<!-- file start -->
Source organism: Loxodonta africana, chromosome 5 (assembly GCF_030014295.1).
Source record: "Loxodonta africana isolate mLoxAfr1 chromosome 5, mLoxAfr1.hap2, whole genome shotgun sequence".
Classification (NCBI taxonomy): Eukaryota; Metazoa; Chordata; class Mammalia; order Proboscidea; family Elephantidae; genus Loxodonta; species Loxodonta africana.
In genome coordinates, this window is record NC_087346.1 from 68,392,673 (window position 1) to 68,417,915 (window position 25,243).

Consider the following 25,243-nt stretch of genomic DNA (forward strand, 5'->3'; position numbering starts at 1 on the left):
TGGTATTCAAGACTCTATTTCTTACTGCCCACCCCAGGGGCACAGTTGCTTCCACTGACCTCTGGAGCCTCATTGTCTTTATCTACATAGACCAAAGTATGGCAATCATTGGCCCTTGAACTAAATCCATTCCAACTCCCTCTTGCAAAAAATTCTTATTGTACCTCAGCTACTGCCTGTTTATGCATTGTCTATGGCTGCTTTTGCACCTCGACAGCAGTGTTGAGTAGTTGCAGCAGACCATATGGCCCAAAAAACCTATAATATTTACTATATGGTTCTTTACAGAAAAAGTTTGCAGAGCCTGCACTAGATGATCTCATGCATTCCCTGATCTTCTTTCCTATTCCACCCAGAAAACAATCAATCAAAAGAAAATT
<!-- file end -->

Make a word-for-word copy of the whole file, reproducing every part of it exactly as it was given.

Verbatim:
Source organism: Loxodonta africana, chromosome 5 (assembly GCF_030014295.1).
Source record: "Loxodonta africana isolate mLoxAfr1 chromosome 5, mLoxAfr1.hap2, whole genome shotgun sequence".
Classification (NCBI taxonomy): Eukaryota; Metazoa; Chordata; class Mammalia; order Proboscidea; family Elephantidae; genus Loxodonta; species Loxodonta africana.
In genome coordinates, this window is record NC_087346.1 from 68,392,673 (window position 1) to 68,417,915 (window position 25,243).

Consider the following 25,243-nt stretch of genomic DNA (forward strand, 5'->3'; position numbering starts at 1 on the left):
TGGTATTCAAGACTCTATTTCTTACTGCCCACCCCAGGGGCACAGTTGCTTCCACTGACCTCTGGAGCCTCATTGTCTTTATCTACATAGACCAAAGTATGGCAATCATTGGCCCTTGAACTAAATCCATTCCAACTCCCTCTTGCAAAAAATTCTTATTGTACCTCAGCTACTGCCTGTTTATGCATTGTCTATGGCTGCTTTTGCACCTCGACAGCAGTGTTGAGTAGTTGCAGCAGACCATATGGCCCAAAAAACCTATAATATTTACTATATGGTTCTTTACAGAAAAAGTTTGCAGAGCCTGCACTAGATGATCTCATGCATTCCCTGATCTTCTTTCCTATTCCACCCAGAAAACAATCAATCAAAAGAAAATT